Review: Girl in Pieces | Portrait of a Sad Girl

Title: Girl in Pieces

Author: Kathleen Glasgow

Publisher: Delacorte Press

Publication Date: August 30, 2016

Genre: Young Adult, Mental Illness

Rating: 4 Stars

Dear fellow Babblers,

This is a morbid story from the first page. Everything that happens is bad and rawly portrayed. There is no romanticization or good here. I was initially intrigued by the synopsis but was by no means prepared for what I read. This book was just so much to digest and take in, I had to put it down multiple times just to process the overwhelming darkness blanketing each page. Mental illness, suicide, self-harm, rape, love, abuse are all ever so evocatively described. Literally everything that happens in this book is a trigger for an even greater disaster than the one that preceded it. This book shows what happens when too much happens too quickly. Life becomes difficult to bear and an entrapping nightmare that blurs one’s perceptions of reality and the reality of their minds.  Continue reading “Review: Girl in Pieces | Portrait of a Sad Girl”

ARC Review: Alone | Bizarrely, Dreadfully Illusive

Title: Alone

Author: Cyn Balog

Publisher: Sourcebooks Fire

Publication Date: November 7, 2017

Genre: Young Adult, Mystery, Suspense

Rating: 4 Stars

I received an ARC copy of Alone in exchange for an honest review. Thanks goes to NetGalley as well as Sourcebooks Fire Books for this advanced copy which was recently released on November 7, 2017. Also, my apologies to NetGalley, the publisher and the author, Cyn Balog for the late posting of my review.

Dear fellow Babblers,

Alone by Cyn Balog is altogether thrilling, curious and strangely beautiful. Balog goes beyond authors to create a story that leaves readers puzzled, relieved, frightened, traumatized. The plot is unheard of. The writing style is quick paced and slow to climax; a paradox yes, a mistake no. The characters are disastrous and unknowingly on their way to their fate. The feelings provoked are doubt, sympathy hatred for things unseen. This chilling tale starts with the disturbing infatuation of a mother who inherits and old mansion, affecting her children’s contact with the outside world, especially her teenage daughter, Seda. Through Seda’s eyes we are trapped within the creaking rooms and dusty exterior of this place she fears she must now call home. All is sad, but quaintly uneventful until a group of friends lose their direction on their way to a winter resort. When these teens enter the mansion seeking safety, it is without pause that they enter a faraway, yet so close universe where fun is mixed with fear, and life becomes death.  Continue reading “ARC Review: Alone | Bizarrely, Dreadfully Illusive”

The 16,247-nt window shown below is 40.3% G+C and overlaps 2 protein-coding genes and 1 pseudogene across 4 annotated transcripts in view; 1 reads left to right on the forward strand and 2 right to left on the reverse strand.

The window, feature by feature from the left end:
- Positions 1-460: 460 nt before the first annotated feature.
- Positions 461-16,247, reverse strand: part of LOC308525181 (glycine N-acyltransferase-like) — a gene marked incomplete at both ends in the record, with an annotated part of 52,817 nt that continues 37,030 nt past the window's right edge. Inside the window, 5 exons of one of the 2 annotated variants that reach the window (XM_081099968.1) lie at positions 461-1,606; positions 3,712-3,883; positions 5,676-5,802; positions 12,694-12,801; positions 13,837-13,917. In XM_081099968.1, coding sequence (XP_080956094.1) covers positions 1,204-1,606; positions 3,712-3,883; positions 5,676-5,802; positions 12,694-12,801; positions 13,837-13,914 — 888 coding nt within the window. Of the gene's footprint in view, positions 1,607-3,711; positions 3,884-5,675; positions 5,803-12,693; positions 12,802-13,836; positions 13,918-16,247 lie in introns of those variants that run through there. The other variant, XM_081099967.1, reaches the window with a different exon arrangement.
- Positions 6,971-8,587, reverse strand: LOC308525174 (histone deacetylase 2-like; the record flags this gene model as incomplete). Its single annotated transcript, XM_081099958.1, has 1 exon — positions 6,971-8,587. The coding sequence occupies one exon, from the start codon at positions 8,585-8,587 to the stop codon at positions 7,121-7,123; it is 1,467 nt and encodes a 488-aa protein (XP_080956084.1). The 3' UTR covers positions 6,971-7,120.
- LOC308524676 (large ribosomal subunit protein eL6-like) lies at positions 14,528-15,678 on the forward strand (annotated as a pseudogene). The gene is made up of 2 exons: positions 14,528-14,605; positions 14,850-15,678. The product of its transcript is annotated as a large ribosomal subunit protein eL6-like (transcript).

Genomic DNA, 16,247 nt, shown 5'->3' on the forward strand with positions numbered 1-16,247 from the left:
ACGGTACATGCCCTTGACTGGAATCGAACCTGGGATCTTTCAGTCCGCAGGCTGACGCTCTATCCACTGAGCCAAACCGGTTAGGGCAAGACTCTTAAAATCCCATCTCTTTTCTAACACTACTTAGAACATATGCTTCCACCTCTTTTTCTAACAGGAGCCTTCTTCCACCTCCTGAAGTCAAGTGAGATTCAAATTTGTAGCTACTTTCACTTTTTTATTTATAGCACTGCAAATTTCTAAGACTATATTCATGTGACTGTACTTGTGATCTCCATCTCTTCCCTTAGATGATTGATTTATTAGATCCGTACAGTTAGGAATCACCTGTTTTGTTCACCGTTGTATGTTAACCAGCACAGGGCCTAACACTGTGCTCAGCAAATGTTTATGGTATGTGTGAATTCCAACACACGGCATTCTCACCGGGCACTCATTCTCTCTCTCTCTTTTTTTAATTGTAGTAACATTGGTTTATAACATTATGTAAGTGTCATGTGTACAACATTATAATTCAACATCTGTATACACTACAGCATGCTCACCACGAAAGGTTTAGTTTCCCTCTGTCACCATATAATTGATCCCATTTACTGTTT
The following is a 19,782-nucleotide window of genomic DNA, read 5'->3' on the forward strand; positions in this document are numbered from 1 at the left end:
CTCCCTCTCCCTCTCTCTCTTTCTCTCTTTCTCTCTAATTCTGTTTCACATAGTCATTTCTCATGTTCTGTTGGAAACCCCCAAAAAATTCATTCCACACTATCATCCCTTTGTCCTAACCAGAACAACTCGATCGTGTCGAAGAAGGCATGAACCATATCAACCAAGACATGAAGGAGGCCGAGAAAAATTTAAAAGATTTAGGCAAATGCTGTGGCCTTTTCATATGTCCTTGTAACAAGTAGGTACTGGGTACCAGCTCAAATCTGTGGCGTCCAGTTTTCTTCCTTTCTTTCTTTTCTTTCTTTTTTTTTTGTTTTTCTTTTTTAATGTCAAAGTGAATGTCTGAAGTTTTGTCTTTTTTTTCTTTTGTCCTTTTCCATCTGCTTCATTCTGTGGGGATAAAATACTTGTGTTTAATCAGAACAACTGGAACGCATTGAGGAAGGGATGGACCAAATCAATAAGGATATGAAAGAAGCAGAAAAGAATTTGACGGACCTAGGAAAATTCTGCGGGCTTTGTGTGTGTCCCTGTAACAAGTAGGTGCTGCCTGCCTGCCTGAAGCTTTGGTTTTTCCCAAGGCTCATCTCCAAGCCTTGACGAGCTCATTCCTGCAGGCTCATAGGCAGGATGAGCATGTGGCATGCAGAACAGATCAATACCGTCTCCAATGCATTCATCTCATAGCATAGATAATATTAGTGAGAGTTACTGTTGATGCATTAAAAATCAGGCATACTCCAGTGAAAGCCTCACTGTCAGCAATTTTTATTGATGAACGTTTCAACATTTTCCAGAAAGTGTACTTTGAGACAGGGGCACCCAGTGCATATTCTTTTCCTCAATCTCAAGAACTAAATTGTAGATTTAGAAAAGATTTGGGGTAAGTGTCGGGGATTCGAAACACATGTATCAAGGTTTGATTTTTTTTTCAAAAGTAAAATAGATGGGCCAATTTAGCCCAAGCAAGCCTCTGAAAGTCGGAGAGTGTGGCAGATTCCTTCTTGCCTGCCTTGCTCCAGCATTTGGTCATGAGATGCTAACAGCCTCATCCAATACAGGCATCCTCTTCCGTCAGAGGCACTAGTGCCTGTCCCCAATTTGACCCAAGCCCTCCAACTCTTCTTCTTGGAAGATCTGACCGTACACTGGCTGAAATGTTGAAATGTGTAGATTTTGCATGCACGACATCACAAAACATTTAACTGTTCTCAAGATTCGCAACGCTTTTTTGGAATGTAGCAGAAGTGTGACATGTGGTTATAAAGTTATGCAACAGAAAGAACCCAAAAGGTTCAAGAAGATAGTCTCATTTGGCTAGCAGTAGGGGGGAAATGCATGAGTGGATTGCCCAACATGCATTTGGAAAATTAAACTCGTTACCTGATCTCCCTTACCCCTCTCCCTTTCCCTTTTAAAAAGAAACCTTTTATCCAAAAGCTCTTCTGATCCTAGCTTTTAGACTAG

Review: A Blindfellows Chronicle | There Goes Another Amazing Read

Title: A Blindfellows Chronicle

Author: Auriel Roe

Publisher: Unbound

Publication Date: July 20, 2017

Genre: General Adult Fiction

Rating: 4 Stars

I was recently sent A Blindfellows Chronicle by the author, Auriel Roe in exchange for an honest review.

Dear fellow Babblers,

This is a novel, collection of short stories, sensual expression of intimate thoughts. I was left feeling satisfied and ready for more from the author. It’s not a book I would ever generally pick up, but upon meeting the author and chatting with her I became intrigued. What could such a quirky and kind person write? Despite the somewhat dense and scattered events and writing style of A Blindfellows Chronicle this book is the kind that takes you into the author’s imagination and confuses your perception between fiction and reality. In a narrative period of thirty years Roe visits many characters, personalities, and worlds, all which seem incongruent but naturally seem to fuse together with a twist of heartfelt emotion by the last page. Continue reading “Review: A Blindfellows Chronicle | There Goes Another Amazing Read”

Review: Always and Forever, Lara Jean | I Hate Goodbyes

Title: Always and Forever, Lara Jean

Author: Jenny Han

Publisher: Simon & Schuster Books for Young Readers

Publication Date: May 2, 2017

Genre: Young Adult, Trilogy

Rating: 4 Stars


Dear fellow Babblers,